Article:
Review of Dare the Wind, by Tracey Fern

dare_the_wind_largeDare the Wind

The Record-Breaking Voyage of Eleanor Prentiss and the Flying Cloud

by Tracey Fern
pictures by Emily Arnold McCully

Margaret Ferguson Books, Farrar Straus Giroux, New York, 2014. 36 pages.
Starred Review

How wonderful! A nineteenth century young woman navigated clipper ships for her sea captain husband and actually broke speed records because of her daring and mathematical prowess! Who knew? Now this is a true story I’m eager for little girls to know about!

The book starts with Ellen Prentiss as a child, loving the sea. Her father teaches her how to navigate. The illustration shows her using a sextant outside their house, by the sea, under her father’s observation. “Ellen worked for hours by the kitchen fire, learning the complicated calculations needed to navigate a ship.”

Ellen eventually marries a sea captain, Perkins Creesy. He becomes captain of a new clipper ship, built for speed.

If Ellen and Perkins could make the trip faster than any ship ever had, they would receive a bonus – and bragging rights as the best sailors in the world. It was the adventure Ellen had always dreamed of catching!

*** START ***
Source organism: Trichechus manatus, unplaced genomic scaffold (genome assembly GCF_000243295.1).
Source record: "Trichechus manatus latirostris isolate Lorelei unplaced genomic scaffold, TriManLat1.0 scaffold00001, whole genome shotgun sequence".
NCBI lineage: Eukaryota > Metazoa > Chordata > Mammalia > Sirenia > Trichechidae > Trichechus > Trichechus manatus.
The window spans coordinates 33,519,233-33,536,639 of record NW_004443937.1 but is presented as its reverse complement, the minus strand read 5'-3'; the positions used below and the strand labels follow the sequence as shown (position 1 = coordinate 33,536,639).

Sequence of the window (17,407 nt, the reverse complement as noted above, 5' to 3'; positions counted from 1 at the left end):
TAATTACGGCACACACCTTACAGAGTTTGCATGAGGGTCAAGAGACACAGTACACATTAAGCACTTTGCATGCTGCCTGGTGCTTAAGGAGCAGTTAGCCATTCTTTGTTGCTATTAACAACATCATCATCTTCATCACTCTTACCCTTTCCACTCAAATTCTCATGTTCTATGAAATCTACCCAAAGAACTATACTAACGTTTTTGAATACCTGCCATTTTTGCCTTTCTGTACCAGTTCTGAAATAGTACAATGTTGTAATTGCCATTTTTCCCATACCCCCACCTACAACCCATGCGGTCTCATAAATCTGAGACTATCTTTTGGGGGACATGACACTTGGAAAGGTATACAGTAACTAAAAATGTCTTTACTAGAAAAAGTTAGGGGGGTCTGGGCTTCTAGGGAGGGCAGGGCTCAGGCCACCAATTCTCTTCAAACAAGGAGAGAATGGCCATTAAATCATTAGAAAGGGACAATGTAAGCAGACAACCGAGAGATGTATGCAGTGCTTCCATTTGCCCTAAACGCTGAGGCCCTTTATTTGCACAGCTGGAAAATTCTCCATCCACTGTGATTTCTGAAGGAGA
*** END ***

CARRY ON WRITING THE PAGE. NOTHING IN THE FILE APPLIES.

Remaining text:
The author goes on to dramatize Ellen and Perkins’ record-breaking journey, using information from the log. There was plenty of adventure on the voyage, including a broken mast, and time spent in the Doldrums, with Ellen taking a daring new route to escape them.

In the end, on August 31, 1851, they reached their destination and brought passengers and cargo to the California Gold Rush faster than any other ship ever had.

An Author’s Note at the back gives more details of the journey, along with sources of more information for the curious reader.

This is a wonderful picture book about a woman who used her brains to become the best in the world!

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Source: This review is based on a library book from Fairfax County Public Library.

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